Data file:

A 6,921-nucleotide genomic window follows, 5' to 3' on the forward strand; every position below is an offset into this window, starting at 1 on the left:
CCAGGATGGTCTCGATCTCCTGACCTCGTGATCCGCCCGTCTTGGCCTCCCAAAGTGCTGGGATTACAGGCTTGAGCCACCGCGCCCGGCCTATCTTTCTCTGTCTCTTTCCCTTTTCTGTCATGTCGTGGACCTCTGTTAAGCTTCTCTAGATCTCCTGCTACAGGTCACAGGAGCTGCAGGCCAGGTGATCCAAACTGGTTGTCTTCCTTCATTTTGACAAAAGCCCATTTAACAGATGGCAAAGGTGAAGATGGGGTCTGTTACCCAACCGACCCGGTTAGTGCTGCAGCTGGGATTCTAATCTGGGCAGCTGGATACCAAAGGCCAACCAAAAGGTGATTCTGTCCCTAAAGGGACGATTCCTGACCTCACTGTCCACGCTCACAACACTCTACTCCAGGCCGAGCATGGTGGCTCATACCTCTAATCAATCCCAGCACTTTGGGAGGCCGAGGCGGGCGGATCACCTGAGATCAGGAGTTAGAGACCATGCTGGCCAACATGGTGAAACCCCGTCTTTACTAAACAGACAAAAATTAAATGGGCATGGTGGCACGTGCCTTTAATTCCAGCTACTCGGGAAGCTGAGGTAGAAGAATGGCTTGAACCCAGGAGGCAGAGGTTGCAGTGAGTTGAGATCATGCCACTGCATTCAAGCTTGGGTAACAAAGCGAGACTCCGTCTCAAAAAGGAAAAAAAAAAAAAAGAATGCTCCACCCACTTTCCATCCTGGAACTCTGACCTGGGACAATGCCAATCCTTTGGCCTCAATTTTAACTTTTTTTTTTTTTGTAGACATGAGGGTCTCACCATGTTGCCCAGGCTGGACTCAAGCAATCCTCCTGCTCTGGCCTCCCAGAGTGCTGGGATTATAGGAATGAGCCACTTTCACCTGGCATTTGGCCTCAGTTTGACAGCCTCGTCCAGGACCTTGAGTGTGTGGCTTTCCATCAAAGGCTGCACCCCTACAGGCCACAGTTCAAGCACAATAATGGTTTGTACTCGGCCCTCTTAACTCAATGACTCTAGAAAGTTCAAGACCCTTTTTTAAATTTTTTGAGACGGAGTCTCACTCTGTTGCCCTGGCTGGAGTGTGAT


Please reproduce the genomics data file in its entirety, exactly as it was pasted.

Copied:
A 6,921-nucleotide genomic window follows, 5' to 3' on the forward strand; every position below is an offset into this window, starting at 1 on the left:
CCAGGATGGTCTCGATCTCCTGACCTCGTGATCCGCCCGTCTTGGCCTCCCAAAGTGCTGGGATTACAGGCTTGAGCCACCGCGCCCGGCCTATCTTTCTCTGTCTCTTTCCCTTTTCTGTCATGTCGTGGACCTCTGTTAAGCTTCTCTAGATCTCCTGCTACAGGTCACAGGAGCTGCAGGCCAGGTGATCCAAACTGGTTGTCTTCCTTCATTTTGACAAAAGCCCATTTAACAGATGGCAAAGGTGAAGATGGGGTCTGTTACCCAACCGACCCGGTTAGTGCTGCAGCTGGGATTCTAATCTGGGCAGCTGGATACCAAAGGCCAACCAAAAGGTGATTCTGTCCCTAAAGGGACGATTCCTGACCTCACTGTCCACGCTCACAACACTCTACTCCAGGCCGAGCATGGTGGCTCATACCTCTAATCAATCCCAGCACTTTGGGAGGCCGAGGCGGGCGGATCACCTGAGATCAGGAGTTAGAGACCATGCTGGCCAACATGGTGAAACCCCGTCTTTACTAAACAGACAAAAATTAAATGGGCATGGTGGCACGTGCCTTTAATTCCAGCTACTCGGGAAGCTGAGGTAGAAGAATGGCTTGAACCCAGGAGGCAGAGGTTGCAGTGAGTTGAGATCATGCCACTGCATTCAAGCTTGGGTAACAAAGCGAGACTCCGTCTCAAAAAGGAAAAAAAAAAAAAAGAATGCTCCACCCACTTTCCATCCTGGAACTCTGACCTGGGACAATGCCAATCCTTTGGCCTCAATTTTAACTTTTTTTTTTTTTGTAGACATGAGGGTCTCACCATGTTGCCCAGGCTGGACTCAAGCAATCCTCCTGCTCTGGCCTCCCAGAGTGCTGGGATTATAGGAATGAGCCACTTTCACCTGGCATTTGGCCTCAGTTTGACAGCCTCGTCCAGGACCTTGAGTGTGTGGCTTTCCATCAAAGGCTGCACCCCTACAGGCCACAGTTCAAGCACAATAATGGTTTGTACTCGGCCCTCTTAACTCAATGACTCTAGAAAGTTCAAGACCCTTTTTTAAATTTTTTGAGACGGAGTCTCACTCTGTTGCCCTGGCTGGAGTGTGAT